Botox to aenethetise patients from disgust or sadness

12 April 2013
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In an update on our recent post about the social and health impact of smiles, Cardif University has just released a paper at the British Psychological Society’s annual conference in Harrogate which has confirmed that the use of Botox to reduce facial lines has a significant impact on the feelings associated with the facial expressions which are impacted by the treatment. For example, where crows feet were treated with the toxin, subjects were less able to produce an intense smile, as a result of they reported being more depressed. The same facial feedback loop that effects us when we smile...

Seeing a smile is a reward in itself.

11 April 2013
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Many studies have shown that smiling is ‘contagious’ in both humans and monkeys, to the extent that when presented by a smiling face some test subjects not only naturally smiled, but found it difficult to form a frown. This empathic and automatic social response offers many social and health benefits. Smiling releases endorphins, which can in turn reduce stress, heart rate and blood pressure as well as giving us a feeling of well being. A recent study at the Wayne State University analysed the intensity of smiles of professional baseball players in a 1952 yearbook and compared their...

A wake for the five stages of grief myth.

21 February 2013
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Several recent studies have undermined popular acceptance in the idea of their being five stages in our grieving for loved ones: a theory originating in the 1960s by the work of John Bowlby. A Yale University study highlights the greater importance of acceptance and depression and an overall lack of a recognisable sequence in these feelings. A Columbia University study of elderly, bereaved spouses surprisingly demonstrated that some of the sample showed a marked improvement in mental health and that 45% experienced little distress. Read more here 

The psychology of natural disasters

31 October 2012
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The recent storms to hit the US are a reminder to think about the psychological consequences of natural disasters and how they effect children and families.  Survivors tend to look for leadership and stability in the wake of this sort of shocking change to their environment. Children need to understand the event and be returned to a reassuring routine. Read more about disasters in the school context here Read more from the American Psychology Association

What’s it like to have ADHD?

30 October 2012
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A recent study, by biomedical ethicist Dr Ilina Singh, asking children how they feel about ADHD and possible treatment has identified that the children feel that their medication helps them control their reactions and gives them time in which to think before acting. The children also said that they wanted additional treatment options, however: long waiting lists for children’s behavioral treatments means that there is currently little alternative by rely on prescribing drug treatments. “One of the messages that children have is that they want more treatment options outside of medication,...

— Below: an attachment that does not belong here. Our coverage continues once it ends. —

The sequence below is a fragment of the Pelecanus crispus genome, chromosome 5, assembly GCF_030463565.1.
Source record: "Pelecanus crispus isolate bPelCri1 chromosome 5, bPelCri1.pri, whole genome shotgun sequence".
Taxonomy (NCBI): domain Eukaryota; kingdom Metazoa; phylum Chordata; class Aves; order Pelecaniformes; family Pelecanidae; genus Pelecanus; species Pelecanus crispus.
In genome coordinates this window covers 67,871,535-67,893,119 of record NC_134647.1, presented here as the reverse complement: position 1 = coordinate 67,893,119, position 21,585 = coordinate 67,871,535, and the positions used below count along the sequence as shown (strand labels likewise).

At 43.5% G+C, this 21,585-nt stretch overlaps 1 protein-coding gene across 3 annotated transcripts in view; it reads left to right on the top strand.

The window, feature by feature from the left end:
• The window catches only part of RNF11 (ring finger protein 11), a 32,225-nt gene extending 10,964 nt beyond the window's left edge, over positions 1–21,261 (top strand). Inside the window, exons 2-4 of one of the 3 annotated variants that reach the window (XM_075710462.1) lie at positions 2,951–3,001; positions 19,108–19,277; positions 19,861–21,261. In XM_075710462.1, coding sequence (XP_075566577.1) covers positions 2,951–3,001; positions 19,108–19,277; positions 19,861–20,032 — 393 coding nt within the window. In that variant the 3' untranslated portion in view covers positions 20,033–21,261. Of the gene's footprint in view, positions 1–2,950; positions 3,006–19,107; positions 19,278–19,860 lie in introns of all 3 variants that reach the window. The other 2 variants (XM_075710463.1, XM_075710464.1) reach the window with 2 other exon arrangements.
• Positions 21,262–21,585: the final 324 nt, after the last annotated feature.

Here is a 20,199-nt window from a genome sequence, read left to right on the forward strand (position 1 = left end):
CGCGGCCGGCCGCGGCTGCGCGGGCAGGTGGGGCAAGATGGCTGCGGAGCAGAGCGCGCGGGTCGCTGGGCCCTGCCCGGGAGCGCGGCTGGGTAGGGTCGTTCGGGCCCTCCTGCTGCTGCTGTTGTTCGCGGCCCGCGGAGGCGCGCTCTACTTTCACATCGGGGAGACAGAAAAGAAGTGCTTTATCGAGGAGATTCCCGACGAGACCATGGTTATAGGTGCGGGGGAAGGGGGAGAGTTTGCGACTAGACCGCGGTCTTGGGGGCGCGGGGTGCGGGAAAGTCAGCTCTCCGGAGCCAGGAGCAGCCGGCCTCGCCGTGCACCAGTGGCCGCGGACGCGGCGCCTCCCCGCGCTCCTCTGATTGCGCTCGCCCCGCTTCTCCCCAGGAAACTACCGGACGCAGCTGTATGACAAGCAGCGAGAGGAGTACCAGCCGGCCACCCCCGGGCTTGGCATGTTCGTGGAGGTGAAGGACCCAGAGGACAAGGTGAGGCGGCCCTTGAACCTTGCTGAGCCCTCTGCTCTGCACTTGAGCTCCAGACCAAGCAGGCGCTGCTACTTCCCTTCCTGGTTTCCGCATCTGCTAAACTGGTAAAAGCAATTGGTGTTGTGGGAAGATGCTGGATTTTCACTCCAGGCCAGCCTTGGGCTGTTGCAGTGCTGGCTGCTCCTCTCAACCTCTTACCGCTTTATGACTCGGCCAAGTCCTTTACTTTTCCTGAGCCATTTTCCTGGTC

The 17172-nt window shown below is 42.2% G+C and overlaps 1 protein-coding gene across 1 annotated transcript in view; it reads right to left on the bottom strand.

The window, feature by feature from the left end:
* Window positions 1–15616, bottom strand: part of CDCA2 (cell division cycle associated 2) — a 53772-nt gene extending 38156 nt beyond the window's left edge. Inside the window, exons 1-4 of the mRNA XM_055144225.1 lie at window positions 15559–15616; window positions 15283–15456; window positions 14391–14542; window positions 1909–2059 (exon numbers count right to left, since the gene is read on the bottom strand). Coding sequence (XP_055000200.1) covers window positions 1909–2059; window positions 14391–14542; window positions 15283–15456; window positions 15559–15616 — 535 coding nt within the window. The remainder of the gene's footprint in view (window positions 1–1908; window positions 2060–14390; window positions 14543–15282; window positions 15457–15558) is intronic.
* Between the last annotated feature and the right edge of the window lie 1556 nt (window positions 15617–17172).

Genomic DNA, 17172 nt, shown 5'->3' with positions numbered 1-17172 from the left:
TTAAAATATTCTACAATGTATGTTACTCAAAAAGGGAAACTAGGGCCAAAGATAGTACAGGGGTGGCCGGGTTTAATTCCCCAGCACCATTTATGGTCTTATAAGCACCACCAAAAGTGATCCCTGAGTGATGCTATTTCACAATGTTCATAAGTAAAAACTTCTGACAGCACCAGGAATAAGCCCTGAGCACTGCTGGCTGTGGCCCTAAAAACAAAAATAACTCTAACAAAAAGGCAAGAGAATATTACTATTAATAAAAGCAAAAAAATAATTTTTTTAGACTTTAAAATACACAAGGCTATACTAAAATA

Parents overestimate their children’s happiness

26 October 2012
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  It has long been recognised that parents tend to exaggerate their children’s intellectual, social and sporting abilities but a recent study indicated that parents are also inclined to see their children as less anxious and more optimistic  than they really are. Kristin Lagattuta’s research indicates that adult’s interpretations of children’s happiness can not be trusted but hopes that it will lead parents to be better attuned to their children’s emotional difficulties. Read more here

Mental health workers depressed by discrimination from managers

07 October 2012
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Findings from the study, funded by the UK Department of Health, shows that mental health workers suffer higher levels of anxiety, depression and emotional exhaustion from prejudiced interaction with managers, and to a lesser extent from patient visitors, than from discrimination from patients. “Aggression from relatives and other visitors is, like aggression from managers, viewed as reflecting badly on the procedures and fairness of the organisation. However, aggression from patients is not readily attributed to failings in the organisation,”  Professor Stephen Wood, University of...

The hedonic adaptation

20 August 2012
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Psychologists call this phenomenon hedonic adaptation – the idea is that no matter how good something makes us feel (or, for the record, how bad), most of the time we drift back to where we started, emotionally-speaking. As showed in various studies showed that despite their initial euphoria, lottery winners were no happier than non-winners eighteen months later.  The same tendency to return to “baseline” has been shown to occur after marriage, voluntary job changes, and promotions – the kinds of things we usually expect to change our happiness and well-being for the better in a permanent...

Children lack of self-control linked to extra weight

18 August 2012
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Children who had less patience and worse self-control while waiting for treats in a classic behavior study ended up weighing slightly more as adults, a new analysis shows. Does it mean emotional intelligence might be a factor in weight gaining? Read more…